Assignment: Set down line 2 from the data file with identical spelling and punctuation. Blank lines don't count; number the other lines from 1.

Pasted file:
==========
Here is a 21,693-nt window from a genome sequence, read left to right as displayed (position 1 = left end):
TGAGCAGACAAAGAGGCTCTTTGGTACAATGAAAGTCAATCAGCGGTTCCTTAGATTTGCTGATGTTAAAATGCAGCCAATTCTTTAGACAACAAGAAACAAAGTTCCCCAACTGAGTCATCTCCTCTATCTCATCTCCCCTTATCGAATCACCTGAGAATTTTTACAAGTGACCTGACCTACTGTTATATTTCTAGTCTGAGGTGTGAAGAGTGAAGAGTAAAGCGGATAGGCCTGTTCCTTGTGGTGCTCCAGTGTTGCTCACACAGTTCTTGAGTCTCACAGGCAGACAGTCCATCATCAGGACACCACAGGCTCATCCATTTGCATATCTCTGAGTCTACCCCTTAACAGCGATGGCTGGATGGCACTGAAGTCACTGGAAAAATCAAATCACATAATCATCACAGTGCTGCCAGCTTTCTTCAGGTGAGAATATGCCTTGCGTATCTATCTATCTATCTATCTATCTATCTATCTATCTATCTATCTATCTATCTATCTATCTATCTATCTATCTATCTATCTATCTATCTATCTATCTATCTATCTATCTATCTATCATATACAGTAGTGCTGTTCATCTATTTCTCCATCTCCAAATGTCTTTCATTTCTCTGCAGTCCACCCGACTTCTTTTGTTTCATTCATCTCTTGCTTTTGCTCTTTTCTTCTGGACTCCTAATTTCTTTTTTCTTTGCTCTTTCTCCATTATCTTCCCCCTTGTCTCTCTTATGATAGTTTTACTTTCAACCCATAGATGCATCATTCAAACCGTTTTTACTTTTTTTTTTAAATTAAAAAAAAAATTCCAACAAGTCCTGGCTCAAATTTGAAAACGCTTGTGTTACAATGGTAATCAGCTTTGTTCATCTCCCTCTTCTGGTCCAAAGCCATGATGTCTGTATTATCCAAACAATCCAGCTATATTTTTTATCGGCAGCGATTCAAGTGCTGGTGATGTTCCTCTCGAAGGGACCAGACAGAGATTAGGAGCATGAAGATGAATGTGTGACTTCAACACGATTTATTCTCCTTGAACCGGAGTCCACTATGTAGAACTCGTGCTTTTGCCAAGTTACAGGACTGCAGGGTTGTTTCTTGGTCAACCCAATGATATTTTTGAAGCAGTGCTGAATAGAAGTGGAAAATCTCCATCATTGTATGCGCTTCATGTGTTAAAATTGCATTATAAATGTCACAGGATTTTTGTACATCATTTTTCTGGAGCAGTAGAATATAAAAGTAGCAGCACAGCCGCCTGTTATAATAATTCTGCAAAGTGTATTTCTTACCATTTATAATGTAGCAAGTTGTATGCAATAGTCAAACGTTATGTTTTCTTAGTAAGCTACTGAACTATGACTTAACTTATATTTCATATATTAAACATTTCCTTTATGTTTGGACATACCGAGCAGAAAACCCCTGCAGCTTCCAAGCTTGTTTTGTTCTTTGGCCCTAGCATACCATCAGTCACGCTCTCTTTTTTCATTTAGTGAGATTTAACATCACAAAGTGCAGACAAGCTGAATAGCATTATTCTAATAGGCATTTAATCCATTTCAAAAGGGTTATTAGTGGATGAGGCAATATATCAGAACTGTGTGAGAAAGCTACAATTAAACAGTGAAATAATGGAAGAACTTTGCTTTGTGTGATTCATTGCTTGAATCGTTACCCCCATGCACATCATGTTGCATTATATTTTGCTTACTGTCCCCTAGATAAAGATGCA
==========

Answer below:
TGAGCAGACAAAGAGGCTCTTTGGTACAATGAAAGTCAATCAGCGGTTCCTTAGATTTGCTGATGTTAAAATGCAGCCAATTCTTTAGACAACAAGAAACAAAGTTCCCCAACTGAGTCATCTCCTCTATCTCATCTCCCCTTATCGAATCACCTGAGAATTTTTACAAGTGACCTGACCTACTGTTATATTTCTAGTCTGAGGTGTGAAGAGTGAAGAGTAAAGCGGATAGGCCTGTTCCTTGTGGTGCTCCAGTGTTGCTCACACAGTTCTTGAGTCTCACAGGCAGACAGTCCATCATCAGGACACCACAGGCTCATCCATTTGCATATCTCTGAGTCTACCCCTTAACAGCGATGGCTGGATGGCACTGAAGTCACTGGAAAAATCAAATCACATAATCATCACAGTGCTGCCAGCTTTCTTCAGGTGAGAATATGCCTTGCGTATCTATCTATCTATCTATCTATCTATCTATCTATCTATCTATCTATCTATCTATCTATCTATCTATCTATCTATCTATCTATCTATCTATCTATCTATCTATCTATCTATCTATCATATACAGTAGTGCTGTTCATCTATTTCTCCATCTCCAAATGTCTTTCATTTCTCTGCAGTCCACCCGACTTCTTTTGTTTCATTCATCTCTTGCTTTTGCTCTTTTCTTCTGGACTCCTAATTTCTTTTTTCTTTGCTCTTTCTCCATTATCTTCCCCCTTGTCTCTCTTATGATAGTTTTACTTTCAACCCATAGATGCATCATTCAAACCGTTTTTACTTTTTTTTTTAAATTAAAAAAAAAATTCCAACAAGTCCTGGCTCAAATTTGAAAACGCTTGTGTTACAATGGTAATCAGCTTTGTTCATCTCCCTCTTCTGGTCCAAAGCCATGATGTCTGTATTATCCAAACAATCCAGCTATATTTTTTATCGGCAGCGATTCAAGTGCTGGTGATGTTCCTCTCGAAGGGACCAGACAGAGATTAGGAGCATGAAGATGAATGTGTGACTTCAACACGATTTATTCTCCTTGAACCGGAGTCCACTATGTAGAACTCGTGCTTTTGCCAAGTTACAGGACTGCAGGGTTGTTTCTTGGTCAACCCAATGATATTTTTGAAGCAGTGCTGAATAGAAGTGGAAAATCTCCATCATTGTATGCGCTTCATGTGTTAAAATTGCATTATAAATGTCACAGGATTTTTGTACATCATTTTTCTGGAGCAGTAGAATATAAAAGTAGCAGCACAGCCGCCTGTTATAATAATTCTGCAAAGTGTATTTCTTACCATTTATAATGTAGCAAGTTGTATGCAATAGTCAAACGTTATGTTTTCTTAGTAAGCTACTGAACTATGACTTAACTTATATTTCATATATTAAACATTTCCTTTATGTTTGGACATACCGAGCAGAAAACCCCTGCAGCTTCCAAGCTTGTTTTGTTCTTTGGCCCTAGCATACCATCAGTCACGCTCTCTTTTTTCATTTAGTGAGATTTAACATCACAAAGTGCAGACAAGCTGAATAGCATTATTCTAATAGGCATTTAATCCATTTCAAAAGGGTTATTAGTGGATGAGGCAATATATCAGAACTGTGTGAGAAAGCTACAATTAAACAGTGAAATAATGGAAGAACTTTGCTTTGTGTGATTCATTGCTTGAATCGTTACCCCCATGCACATCATGTTGCATTATATTTTGCTTACTGTCCCCTAGATAAAGATGCA